Are we working as unpaid staff for the recycling companies?
It might seem like that when you read the revised green bin collection guidelines given by the Co Councils for household waste recycling. We must sort, separate, loosen, wash, clean and dry our materials before they go in the green bin. That’s hard work and we still have to pay them to have it taken away.
It was a surprise to listeners of Cork’s 96FM Radio station this week when we discussed the apparent ‘new green bin rules’ outlined by the Councils through the Regional Waste Management Authorities. These rules were always in place since 2014 but never policed until the rejection of recycled waste shipments by the Chinese in the past few months put waste shippers under pressure to improve their quality controls. This has resulted in a call going back to consumers here to provide ‘cleaner’ recycled materials. Rejected materials cost the waste shippers dearly and will result in higher prices here to consumers ultimately as they have to re-work the materials before re-exporting. (we don’t really do a lot of recycling in Ireland in actual fact. Our apparent ‘good recycling rates’ are just collection and export for recycling abroad. We really need to do more real recycling and remanufacturing in Ireland and create the green jobs here. But that’s another blog topic.
More info: PJ Coogan on Cork’s 96FM Opinion line discusses the issues with waste quality rules now being enforced on households.
Why should the items be clean and dry?
If your container contained food or liquid, then some residues will remain. These will contaminate the recycling process so they must be rinsed clean to remove the matter before going into your recycle bin (green bin). Food and liquid can contaminate the materials in the recycling bin especially the paper recycling process. Wet paper cannot be recycled.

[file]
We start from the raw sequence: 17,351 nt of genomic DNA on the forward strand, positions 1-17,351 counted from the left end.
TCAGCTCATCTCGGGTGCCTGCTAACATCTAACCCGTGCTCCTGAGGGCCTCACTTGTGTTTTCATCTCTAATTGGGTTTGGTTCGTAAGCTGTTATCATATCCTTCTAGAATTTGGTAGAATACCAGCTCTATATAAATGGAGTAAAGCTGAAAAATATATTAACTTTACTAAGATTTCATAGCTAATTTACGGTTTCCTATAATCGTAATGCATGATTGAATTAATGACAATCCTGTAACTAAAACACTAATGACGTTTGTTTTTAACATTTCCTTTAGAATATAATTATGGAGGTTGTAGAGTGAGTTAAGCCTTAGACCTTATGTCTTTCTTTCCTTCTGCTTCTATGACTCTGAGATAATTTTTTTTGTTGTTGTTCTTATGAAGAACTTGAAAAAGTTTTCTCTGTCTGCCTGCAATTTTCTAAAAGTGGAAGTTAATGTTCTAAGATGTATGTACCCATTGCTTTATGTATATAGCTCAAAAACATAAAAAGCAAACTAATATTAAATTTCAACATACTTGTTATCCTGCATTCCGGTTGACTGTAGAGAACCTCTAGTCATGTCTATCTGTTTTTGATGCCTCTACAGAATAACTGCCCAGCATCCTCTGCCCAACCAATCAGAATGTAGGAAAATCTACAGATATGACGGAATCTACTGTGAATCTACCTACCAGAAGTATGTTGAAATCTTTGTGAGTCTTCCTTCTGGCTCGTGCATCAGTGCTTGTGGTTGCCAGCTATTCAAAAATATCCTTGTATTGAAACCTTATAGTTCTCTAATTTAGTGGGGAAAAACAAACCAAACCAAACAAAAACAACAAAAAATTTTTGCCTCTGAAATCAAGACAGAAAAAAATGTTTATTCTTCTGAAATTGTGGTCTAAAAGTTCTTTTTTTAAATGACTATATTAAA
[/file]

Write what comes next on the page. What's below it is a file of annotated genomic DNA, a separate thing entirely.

Why is there a new list?
It’s not a new list. It will vary from area to area depending on recycling facilities available. Recycled materials such as paper and cardboard, metals and plastic are sold on the global market, by the recyclers but the prices and demand for these materials constantly change. To get the best value for our materials, they need to be cleaned and sorted. China and India are major buyers of recyclable material from Europe and they use these materials for manufacturing instead of extracting raw materials. As stated above, over the past year, China and India have enforced higher standards on received stocks. Mixed materials such as plastics, paper or cardboard baled together or contaminated items (or those containing unrecyclable elements) are being rejected. To sell our bulk recyclable materials we need to be able to separate these materials quickly and easily at the recycler depots and ensure they are contaminant free.
The cycle starts with the householder. So there are 2 things to do.
- Sort and clean the recyclable items from the non-recyclable ones.
- Only put into the green bin those items allowed. Put them in dry, clean and loose.